So today I'm doing a very special post which I'm literally buzzing with excitement about- I had the amazing oppertunity to do a Q&A with the fantastic Melissa Keil, author of Life in Outer Space, one of my favourite reads from 2012 (I was very lucky to receive an ARC- the novel comes out February this year, in Australia.)
My review of Life in Outer Space.And to make this whole thing extra awesome? I've been given one copy to give away! (Open AU/NZ only) Lets get to the questions and, more importantly, the answers!
Have you always wanted to be an author?
When I was a kid, I always loved the idea of being a writer; when I left high school I contemplated studying creative writing, but didn’t end up applying for any courses. I never really considered writing seriously until I started working in publishing. I wrote a lot when I was younger, but (apart from dabbling in bad poetry), I stopped writing when I became a teenager. I guess I never really saw it as something a normal person could do – other people wrote books, not anyone I knew. It was only once I started working in publishing – once I started meeting other authors and realising that normal people did do this thing for a job – that I started writing again.
What was your first job?
I’ve had lots of different jobs – it took me a very long time to find what I wanted to do! I worked as a waitress through uni (all seven years that it took me to finish my degrees), and did lots of volunteer work backstage in community theatre, which I loved, as well as an assortment of odd jobs. After uni I was (very briefly) as a high school teacher, but was never very good at it (I loved the actual teaching part, but was hopeless at classroom management!) My first publishing job was as a production/editorial assistant and general office dogsbody. I got very lucky to be given a shot at being trained in editorial. It was actually a very lucky serious of events that lead me to publishing as a career, but I really can’t imagine doing anything other than making books.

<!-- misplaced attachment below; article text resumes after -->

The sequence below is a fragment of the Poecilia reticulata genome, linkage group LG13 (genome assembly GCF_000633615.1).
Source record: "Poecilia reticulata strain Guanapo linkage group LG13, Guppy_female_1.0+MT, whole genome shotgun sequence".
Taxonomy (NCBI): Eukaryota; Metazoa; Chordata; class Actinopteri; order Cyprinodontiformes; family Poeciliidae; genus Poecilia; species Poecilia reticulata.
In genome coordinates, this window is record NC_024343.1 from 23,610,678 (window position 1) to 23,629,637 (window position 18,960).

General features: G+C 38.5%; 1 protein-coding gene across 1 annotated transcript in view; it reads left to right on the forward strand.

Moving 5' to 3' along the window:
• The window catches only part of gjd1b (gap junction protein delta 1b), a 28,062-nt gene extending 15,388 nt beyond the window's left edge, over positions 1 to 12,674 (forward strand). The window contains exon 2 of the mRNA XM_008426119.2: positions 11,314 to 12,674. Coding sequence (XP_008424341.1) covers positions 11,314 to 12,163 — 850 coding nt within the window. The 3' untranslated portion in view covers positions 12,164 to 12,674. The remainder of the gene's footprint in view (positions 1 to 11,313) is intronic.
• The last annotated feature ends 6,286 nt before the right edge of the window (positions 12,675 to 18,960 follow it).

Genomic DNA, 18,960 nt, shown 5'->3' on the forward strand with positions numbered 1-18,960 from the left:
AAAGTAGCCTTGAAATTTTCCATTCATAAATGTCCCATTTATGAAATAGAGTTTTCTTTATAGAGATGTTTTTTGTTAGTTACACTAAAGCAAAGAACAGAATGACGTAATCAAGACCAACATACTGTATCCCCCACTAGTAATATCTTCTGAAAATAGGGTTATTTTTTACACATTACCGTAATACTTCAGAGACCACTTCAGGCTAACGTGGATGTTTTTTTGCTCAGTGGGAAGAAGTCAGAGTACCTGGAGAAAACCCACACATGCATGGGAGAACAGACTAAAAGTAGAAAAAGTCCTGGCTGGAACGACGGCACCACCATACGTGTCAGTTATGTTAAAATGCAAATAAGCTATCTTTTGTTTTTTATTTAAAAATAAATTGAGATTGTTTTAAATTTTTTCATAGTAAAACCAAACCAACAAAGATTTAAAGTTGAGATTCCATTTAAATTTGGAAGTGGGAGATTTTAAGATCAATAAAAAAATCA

Is there a story behind you writing Life in Outer Space?
I had been working on a completed manuscript and was in the process of editing and redrafting it, but I’d been working on it for quite a while and was feeling a little burnt out. So I decided to set it aside and try and write something new; I had no idea what the ‘new’ thing was going to be, only that I wanted to write a romantic comedy. I used to meet a writer friend of mine every Sunday to write in a café, and this Sunday, I happened to see a poster for a horror film club on the café wall. Out of nowhere, the voice of Sam, my main character, was just there. The story really evolved from him.
You wrote and published a picture book before LiOS – why did you decide to go YA?
Well, when I started working in editorial, my training was mostly with YA manuscripts – back then, YA wasn’t really something I was overly familiar with, but I read everything I could get my hands on, and just fell in love with it. As a children’s editor, I do love great picture books (and I had a lot of fun working with my fabulous illustrator), but YA is really where my heart lies.
Do you have plans for more YA novels in the future?
Lots of plans! I’m working on a second YA contemporary at the moment, but it is still in the early drafting and research stage. I’m really excited about getting to know these new characters though.
Do you have any tips for aspiring authors?
I think it takes time to find your style and voice; every writer has a bottom drawer filled with unfinished manuscripts and writing that makes them cringe, but all that writing serves a purpose. Like anything, learning how to write takes time and lots of practise. I guess my advice would be don’t be afraid to be really bad at it – if you’re serious about a career as a writer, all that ‘bad’ writing is how you learn to write well. There is no rush to get something ‘out there’; that first manuscript you finish may not be the one to send out to a publisher, but it may be the one that inspires some really great writing. Also, I can’t overemphasise how valuable it’s been to be part of a writing group – writing a novel can be a really lonely process, and having other writers to bounce idea around with, and who can give you honest feedback on developing your work, is amazing.
Thank you so much for answering my questions, Melissa! I can't wait to read more of your work.
Thanks to Hardie Grant Egmont, I have one copy of Life in Outer Space to giveaway to someone in Australia or New Zealand- to enter, simply follow the instructions on the rafflecoptor.
Open in Australia/NZ only.